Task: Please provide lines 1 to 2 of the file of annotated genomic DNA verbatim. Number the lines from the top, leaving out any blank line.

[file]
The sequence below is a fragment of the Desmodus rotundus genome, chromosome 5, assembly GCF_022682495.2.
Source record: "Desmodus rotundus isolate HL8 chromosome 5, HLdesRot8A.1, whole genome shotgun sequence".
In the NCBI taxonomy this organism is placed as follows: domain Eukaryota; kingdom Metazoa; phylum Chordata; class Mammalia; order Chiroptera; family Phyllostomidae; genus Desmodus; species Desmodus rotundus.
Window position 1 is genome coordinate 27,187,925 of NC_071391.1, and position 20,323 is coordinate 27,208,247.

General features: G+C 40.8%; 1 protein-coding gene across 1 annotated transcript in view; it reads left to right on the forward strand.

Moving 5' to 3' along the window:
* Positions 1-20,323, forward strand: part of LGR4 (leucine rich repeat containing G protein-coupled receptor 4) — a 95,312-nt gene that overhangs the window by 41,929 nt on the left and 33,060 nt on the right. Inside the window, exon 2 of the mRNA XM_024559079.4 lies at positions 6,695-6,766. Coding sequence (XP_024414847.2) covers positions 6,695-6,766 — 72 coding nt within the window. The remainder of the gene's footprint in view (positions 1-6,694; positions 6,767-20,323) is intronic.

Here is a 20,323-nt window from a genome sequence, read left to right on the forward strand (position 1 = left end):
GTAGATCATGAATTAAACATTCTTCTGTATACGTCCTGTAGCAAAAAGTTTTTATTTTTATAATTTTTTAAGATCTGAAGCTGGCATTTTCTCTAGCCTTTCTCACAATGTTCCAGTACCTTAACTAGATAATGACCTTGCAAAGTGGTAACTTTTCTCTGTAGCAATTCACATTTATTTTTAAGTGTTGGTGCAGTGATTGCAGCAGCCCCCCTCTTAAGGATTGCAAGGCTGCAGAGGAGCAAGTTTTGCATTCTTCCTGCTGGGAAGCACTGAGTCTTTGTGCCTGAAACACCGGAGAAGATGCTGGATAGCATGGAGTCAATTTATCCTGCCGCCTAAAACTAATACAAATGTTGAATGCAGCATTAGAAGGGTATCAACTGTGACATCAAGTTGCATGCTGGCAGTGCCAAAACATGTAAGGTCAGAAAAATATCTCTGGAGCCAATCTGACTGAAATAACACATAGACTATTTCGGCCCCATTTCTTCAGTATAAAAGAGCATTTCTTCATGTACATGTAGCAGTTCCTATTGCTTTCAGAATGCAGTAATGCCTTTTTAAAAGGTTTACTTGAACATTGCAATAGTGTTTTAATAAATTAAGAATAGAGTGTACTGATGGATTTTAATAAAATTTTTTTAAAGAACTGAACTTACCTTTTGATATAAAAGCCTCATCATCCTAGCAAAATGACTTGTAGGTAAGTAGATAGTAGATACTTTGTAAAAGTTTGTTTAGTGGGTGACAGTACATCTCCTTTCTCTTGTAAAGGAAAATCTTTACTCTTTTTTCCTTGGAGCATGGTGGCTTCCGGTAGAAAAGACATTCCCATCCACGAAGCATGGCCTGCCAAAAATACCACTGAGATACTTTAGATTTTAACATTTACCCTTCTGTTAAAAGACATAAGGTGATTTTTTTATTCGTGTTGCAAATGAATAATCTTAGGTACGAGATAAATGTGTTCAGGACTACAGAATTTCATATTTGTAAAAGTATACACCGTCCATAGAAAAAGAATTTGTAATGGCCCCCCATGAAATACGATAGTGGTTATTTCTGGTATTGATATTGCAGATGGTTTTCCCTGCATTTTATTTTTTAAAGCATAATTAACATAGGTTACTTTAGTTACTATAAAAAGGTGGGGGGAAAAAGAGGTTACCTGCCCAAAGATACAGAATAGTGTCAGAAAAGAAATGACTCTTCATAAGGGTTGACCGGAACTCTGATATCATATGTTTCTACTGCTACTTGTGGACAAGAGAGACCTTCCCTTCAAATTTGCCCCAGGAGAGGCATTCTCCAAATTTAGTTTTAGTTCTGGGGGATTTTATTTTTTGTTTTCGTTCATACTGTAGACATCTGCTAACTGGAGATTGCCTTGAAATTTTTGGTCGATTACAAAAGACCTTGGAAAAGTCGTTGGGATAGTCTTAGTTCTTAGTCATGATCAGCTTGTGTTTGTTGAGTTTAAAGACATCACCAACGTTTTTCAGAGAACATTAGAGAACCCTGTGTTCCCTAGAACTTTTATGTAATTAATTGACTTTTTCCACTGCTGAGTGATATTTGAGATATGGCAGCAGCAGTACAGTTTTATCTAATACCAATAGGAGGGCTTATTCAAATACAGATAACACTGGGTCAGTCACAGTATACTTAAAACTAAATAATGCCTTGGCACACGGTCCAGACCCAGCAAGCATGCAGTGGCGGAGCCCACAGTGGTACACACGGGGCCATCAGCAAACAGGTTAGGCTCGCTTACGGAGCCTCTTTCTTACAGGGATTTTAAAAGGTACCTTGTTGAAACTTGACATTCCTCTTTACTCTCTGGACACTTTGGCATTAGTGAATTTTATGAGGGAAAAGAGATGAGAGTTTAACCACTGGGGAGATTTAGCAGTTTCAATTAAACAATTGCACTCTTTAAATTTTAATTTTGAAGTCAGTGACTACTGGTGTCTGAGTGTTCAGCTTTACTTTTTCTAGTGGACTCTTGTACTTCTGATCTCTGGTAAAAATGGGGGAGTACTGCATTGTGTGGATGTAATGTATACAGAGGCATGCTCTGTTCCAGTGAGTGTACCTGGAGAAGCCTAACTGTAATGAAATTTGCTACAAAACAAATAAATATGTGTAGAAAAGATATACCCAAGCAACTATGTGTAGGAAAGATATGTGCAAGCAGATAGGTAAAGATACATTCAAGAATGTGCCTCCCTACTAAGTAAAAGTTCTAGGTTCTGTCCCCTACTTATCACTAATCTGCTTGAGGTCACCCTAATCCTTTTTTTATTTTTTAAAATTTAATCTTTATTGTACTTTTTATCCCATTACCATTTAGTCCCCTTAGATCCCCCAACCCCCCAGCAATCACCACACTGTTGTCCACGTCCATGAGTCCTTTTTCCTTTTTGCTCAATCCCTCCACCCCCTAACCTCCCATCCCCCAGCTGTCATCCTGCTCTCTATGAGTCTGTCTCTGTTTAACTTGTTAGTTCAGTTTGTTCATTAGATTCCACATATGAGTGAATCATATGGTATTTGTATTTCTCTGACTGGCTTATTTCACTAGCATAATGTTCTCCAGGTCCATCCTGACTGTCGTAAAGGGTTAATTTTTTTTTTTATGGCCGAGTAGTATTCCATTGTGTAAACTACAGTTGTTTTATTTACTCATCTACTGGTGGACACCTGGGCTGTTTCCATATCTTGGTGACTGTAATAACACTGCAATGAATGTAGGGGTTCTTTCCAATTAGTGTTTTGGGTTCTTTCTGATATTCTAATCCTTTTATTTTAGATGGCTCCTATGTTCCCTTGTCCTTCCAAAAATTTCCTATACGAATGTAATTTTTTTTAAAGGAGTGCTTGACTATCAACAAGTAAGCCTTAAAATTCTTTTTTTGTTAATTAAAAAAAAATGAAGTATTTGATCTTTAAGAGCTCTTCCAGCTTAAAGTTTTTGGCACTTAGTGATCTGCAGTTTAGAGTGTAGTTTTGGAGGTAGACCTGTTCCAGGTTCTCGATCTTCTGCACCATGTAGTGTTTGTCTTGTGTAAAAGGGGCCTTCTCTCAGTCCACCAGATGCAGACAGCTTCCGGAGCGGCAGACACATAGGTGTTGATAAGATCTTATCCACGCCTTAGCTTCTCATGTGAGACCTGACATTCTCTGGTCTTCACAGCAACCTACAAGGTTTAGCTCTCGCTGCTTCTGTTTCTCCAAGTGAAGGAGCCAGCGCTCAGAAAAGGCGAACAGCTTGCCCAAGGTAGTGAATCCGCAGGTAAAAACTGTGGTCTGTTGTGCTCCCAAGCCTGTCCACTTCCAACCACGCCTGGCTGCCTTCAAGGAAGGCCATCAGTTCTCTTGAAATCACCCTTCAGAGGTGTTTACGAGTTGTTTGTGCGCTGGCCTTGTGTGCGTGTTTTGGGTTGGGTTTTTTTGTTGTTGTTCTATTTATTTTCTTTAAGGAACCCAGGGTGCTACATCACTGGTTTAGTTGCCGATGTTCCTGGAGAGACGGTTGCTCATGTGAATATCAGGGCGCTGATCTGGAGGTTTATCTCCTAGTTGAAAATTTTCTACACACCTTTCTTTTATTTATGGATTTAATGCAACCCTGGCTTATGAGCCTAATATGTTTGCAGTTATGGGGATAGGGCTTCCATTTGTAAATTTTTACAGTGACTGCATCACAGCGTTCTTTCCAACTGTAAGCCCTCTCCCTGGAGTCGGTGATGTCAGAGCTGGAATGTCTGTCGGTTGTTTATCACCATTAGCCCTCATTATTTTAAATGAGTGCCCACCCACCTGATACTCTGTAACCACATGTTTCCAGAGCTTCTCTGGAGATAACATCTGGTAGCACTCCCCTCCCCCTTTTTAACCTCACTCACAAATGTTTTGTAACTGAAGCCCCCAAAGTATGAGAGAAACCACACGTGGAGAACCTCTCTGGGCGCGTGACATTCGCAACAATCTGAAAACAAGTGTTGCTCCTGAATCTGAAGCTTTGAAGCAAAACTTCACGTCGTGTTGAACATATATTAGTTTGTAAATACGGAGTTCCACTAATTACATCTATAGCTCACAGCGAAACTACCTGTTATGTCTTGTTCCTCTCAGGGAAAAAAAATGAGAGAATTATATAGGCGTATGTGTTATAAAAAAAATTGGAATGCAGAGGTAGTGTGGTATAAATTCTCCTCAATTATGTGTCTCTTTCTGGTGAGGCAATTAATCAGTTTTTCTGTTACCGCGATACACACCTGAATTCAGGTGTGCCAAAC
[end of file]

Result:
The sequence below is a fragment of the Desmodus rotundus genome, chromosome 5, assembly GCF_022682495.2.
Source record: "Desmodus rotundus isolate HL8 chromosome 5, HLdesRot8A.1, whole genome shotgun sequence".